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APEC Officials Agree On Global Warming Statement

Asia Pacific Economic Cooperation forum wants developing nations to target emissions.

SYDNEY, Australia (AP) β€” Pacific Rim negotiators agreed Friday on a joint statement on global warming that would ask developing nations to commit to energy efficiency targets and acknowledge that wealthy countries have greater responsibility for the problem, two Asian officials said.
 
Experts from the 21-member Asia Pacific Economic Cooperation forum approved the wording of a final draft statement on climate change that would be handed to leaders at their summit starting Saturday, the officials said.
 
If the leaders agree to the statement in its current form, it would be a big victory for the goal of Australia and the United States to have China β€” one of the world's biggest polluters β€” and other developing nations commit to quantifiable goals to tackle climate change.
 
Leaders likely will approve some form of statement on climate change at the summit β€” not doing so would deliver a rude rebuff to Australia and the United States, who are strong backers. But leaders have an opportunity to make their own changes.
 
One official involved in the talks, Indonesia's Salman Al-Farisi, said the draft statement included agreement on setting an ''energy intensity'' reducting target β€” a major concession by poorer nations that earlier had refused to consider including any quantifiable goals.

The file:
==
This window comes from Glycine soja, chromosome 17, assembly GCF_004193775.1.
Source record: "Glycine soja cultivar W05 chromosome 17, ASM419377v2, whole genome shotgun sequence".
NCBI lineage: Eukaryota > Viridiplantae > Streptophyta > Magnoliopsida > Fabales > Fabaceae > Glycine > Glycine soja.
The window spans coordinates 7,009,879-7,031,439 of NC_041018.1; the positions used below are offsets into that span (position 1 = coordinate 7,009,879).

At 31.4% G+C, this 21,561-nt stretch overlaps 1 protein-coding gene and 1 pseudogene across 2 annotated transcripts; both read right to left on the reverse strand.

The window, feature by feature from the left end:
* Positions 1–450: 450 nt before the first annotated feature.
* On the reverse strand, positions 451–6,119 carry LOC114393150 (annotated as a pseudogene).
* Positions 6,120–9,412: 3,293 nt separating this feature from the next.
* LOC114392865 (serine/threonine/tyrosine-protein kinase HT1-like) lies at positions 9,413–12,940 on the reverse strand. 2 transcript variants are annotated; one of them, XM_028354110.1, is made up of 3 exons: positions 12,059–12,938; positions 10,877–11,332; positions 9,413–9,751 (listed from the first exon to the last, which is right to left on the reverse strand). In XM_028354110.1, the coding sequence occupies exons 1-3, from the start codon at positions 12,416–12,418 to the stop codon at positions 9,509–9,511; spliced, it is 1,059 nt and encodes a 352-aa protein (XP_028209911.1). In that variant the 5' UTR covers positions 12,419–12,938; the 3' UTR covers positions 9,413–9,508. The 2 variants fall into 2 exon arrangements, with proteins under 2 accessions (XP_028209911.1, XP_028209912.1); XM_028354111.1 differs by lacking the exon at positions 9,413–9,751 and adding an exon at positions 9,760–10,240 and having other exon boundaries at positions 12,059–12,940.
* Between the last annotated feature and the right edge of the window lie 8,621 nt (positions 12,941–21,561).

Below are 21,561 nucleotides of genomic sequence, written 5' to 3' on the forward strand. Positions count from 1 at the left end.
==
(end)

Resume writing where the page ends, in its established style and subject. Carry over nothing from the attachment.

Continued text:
The target was for all 21 APEC members to work toward a 25 percent reduction of energy intensity by 2030, said a Southeast Asian official involved in the talks, speaking on condition of anonymity because he was not authorized to release the information.
 
In return for the reduction target, developed countries agreed to recognize that poorer nations had fewer responsibilities to cut carbon emissions that developed ones, officials said.
 
The sides also agreed that the U.N. was the chief place for global negotiations on the problem.
 
''Everybody cannot get everything, but everybody did not lose too much,'' Al-Farisi said of the compromise, which he emphasized was in line with APEC's consensus-based, nonbinding approach.
 
''It is (up to members') discretion to follow, in accordance to their national programs,'' he said.
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